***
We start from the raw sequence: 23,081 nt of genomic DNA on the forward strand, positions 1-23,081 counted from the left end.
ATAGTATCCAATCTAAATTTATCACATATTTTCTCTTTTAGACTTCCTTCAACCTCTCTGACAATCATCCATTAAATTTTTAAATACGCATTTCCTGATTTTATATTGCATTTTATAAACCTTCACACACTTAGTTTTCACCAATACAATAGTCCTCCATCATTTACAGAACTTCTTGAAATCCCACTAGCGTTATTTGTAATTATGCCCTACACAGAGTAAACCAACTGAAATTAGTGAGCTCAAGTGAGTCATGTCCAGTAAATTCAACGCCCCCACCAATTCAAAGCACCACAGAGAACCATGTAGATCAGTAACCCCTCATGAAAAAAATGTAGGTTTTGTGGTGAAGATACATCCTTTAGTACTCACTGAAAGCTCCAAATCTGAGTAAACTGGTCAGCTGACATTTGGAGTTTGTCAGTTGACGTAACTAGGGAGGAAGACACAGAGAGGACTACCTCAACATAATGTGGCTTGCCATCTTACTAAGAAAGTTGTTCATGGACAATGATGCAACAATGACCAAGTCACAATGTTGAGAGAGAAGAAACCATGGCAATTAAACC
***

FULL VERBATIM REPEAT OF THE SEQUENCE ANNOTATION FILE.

We start from the raw sequence: 23,081 nt of genomic DNA on the forward strand, positions 1-23,081 counted from the left end.
ATAGTATCCAATCTAAATTTATCACATATTTTCTCTTTTAGACTTCCTTCAACCTCTCTGACAATCATCCATTAAATTTTTAAATACGCATTTCCTGATTTTATATTGCATTTTATAAACCTTCACACACTTAGTTTTCACCAATACAATAGTCCTCCATCATTTACAGAACTTCTTGAAATCCCACTAGCGTTATTTGTAATTATGCCCTACACAGAGTAAACCAACTGAAATTAGTGAGCTCAAGTGAGTCATGTCCAGTAAATTCAACGCCCCCACCAATTCAAAGCACCACAGAGAACCATGTAGATCAGTAACCCCTCATGAAAAAAATGTAGGTTTTGTGGTGAAGATACATCCTTTAGTACTCACTGAAAGCTCCAAATCTGAGTAAACTGGTCAGCTGACATTTGGAGTTTGTCAGTTGACGTAACTAGGGAGGAAGACACAGAGAGGACTACCTCAACATAATGTGGCTTGCCATCTTACTAAGAAAGTTGTTCATGGACAATGATGCAACAATGACCAAGTCACAATGTTGAGAGAGAAGAAACCATGGCAATTAAACC